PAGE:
The name of Bobby Lashley resonates as the bridge between two of the most popular combat sports disciplines- Pro Wrestling and Mixed Martial Arts. A former United States Army Sergeant, Lashley is currently on his second reign as the WWE Champion and in parallel with his squared circle stint, he has also performed inside the cage, fighting for Bellator MMA and Strikeforce with a commendable fight record. However, Lashley had made the decision to retire from MMA and fully focus on being a pro wrestler, and also opened up on why he never considered joining the top drawer in MMA, the UFC.
I came into MMA with the wrong mind frame: Bobby Lashley
Looking back at the history of both pro wrestling and MMA, there have been several fighters who belong from one and joined the other, or even switched back and forth between the two promotions. We have examples of Brock Lesnar, Ronda Rousey, Dan Severn, Ken Shamrock, CM Punk and etc.
Lashley, who started off as a pro wrestler in 2005 with WWE, made his MMA debut three years later for Mixed Fighting Alliance (MFA) in their inaugural event “There Will Be Blood”. He would later join Strikeforce and then Bellator MMA and in the latter, he remained unbeaten throughout his five fights from 2013 to 2016.
Appearing in a recent episode on The MMA Hour, the WWE champ opened up on the difficulties he was facing to continue his MMA career despite winning big fights for Strikeforce and Bellator and it all boiled to the mindset he had before entering the cage.
“I think because when I came into it, I came into it with the wrong mind frame,” Lashley said. “When I originally came into fighting, I came into it saying I want to do one fight. Then I won one fight, then another fight, and then another fight, and then all these things started getting thrown at me. The hardest thing with me with fighting was I had all these fights, I think I had 18, 19 fights, something like that, there was some that were kind of like smaller fights that didn’t really get put on my Sherdog record, but I didn’t ever have an actual training camp. Never had a training camp.
“That was one thing when I was like, ‘Man, can we run for the title? I want to run for the title.’ I’m a single father, so I had my kids, and I what I was literally doing is I was having to run down to [train with Josh] Barnett. I did some work with Barnett, I was running down to American Top Team and I would be there for a week. And then I had to run home and I was with my kids and then I’d run back and I’d get a little bit of sparring in a couple of days here or there and Josh would come up and meet me and he’d do a little bit with me. So my camps were just so broken and as a fighter, once you start moving up the levels, you really have to have a game plan. You’ve really got to have a team, you’ve really got to have everything together.”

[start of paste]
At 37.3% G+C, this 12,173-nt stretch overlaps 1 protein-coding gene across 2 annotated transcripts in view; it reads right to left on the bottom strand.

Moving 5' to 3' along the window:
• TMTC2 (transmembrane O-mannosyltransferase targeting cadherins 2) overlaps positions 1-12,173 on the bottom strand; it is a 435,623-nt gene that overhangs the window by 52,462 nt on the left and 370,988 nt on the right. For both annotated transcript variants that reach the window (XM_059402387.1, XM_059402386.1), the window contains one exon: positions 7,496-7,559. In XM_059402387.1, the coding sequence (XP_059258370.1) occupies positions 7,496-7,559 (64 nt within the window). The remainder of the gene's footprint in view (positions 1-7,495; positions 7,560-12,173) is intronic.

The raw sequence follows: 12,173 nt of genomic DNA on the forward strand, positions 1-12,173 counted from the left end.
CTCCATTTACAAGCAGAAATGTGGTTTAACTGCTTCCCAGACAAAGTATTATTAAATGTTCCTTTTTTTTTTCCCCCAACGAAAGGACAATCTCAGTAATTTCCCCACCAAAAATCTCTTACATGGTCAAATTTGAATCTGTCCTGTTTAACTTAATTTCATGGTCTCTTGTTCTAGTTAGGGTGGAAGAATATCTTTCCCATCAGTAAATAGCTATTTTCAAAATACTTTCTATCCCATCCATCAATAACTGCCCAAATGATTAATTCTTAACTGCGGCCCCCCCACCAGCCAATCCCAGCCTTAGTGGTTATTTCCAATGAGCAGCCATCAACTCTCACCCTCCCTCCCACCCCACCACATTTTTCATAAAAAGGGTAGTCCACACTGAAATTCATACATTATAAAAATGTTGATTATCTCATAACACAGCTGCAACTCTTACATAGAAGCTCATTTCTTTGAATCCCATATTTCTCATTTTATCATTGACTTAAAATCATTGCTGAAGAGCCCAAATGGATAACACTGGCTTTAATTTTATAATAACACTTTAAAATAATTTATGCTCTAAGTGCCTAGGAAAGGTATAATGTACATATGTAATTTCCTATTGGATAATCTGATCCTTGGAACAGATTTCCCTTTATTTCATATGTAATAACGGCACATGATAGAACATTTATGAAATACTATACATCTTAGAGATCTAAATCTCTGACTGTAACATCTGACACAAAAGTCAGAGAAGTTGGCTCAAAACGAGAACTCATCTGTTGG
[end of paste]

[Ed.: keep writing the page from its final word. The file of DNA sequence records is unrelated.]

Lashley was not ready to give up pro wrestling and join the UFC
Lashley, who has a 15-2 MMA record and last fought for Bellator in 2016, found it challenging to stay with the WWE and also aim for a title fight in Bellator or make a switch to the UFC.
“I built an American Top Team in Denver and I was like, maybe I can bring people in,” Lashley went on, “But now these are a lot of expenses that I was taking on and now I’m running a gym. Now I’m selling my cardio kickboxing class and trying to push my crossfit courses and I was like alright, this is pulling me further away from what I’m trying to accomplish.
“I was like, if I want to do this thing full time, get in the UFC and make a run or stay with Bellator and run for that title, I’ve got to put it all together and it was challenging. I didn’t find a way that I could do it and I didn’t want to take any time away from my kids, so I was kind of in an awkward situation.”
Furthermore, while Bellator allowed him to continue his pro wrestling career side to side, the same would not have been possible under the UFC’s banner and that is the reason he stayed away from Dana White’s promotion.
“I’m not a hundred percent sure, but I know that Dan had talked with Dana at one time and Dana he was fair with it, he said, ‘You know we can’t offer him a huge contract, but we will give him something that he can get his foot in the door and kind of prove himself.’ That’s all I knew and then when I talked with Dan about it — Dan’s a huge pro wrestling fan — Dan was like, ‘They want you to sign everything. There’s no more pro wrestling. Are you ready to shut the doors on pro wrestling?’ I was like, ‘Golly.’ You can’t offer me a contract and say, ‘Yeah we bring him in, but he needs to shut all of that down and get small money.’ Because the wrestling is something that I knew that I could really make some good money on long term. So I couldn’t take a small contract to prove myself where I had pro wrestling where I’d already proven myself and that was always my money bag that I could always go back to. So I really couldn’t do it.”
“Everything was left up in the air for me with Coker and I wish I could have done that with Dana, but I understand that you can’t do that in the UFC. He’s not gonna let anybody have that part-time, do-whatever-you-want kind of contract and that’s what I needed and that’s what he wasn’t willing to give,” Lashley concluded. [H/T MMAfighting.com]
- Two-time and reigning WWE Champion Bobby Lashley who retired from mixed martial arts explains that he did not have the right mindset for continuing as an MMA fighter
- Lashley competed in Strikeforce and Bellator and had his last MMA fight in 2016 finishing with a 15-2 record
- Lashley added he was not ready to give up pro wrestling and solely join the UFC
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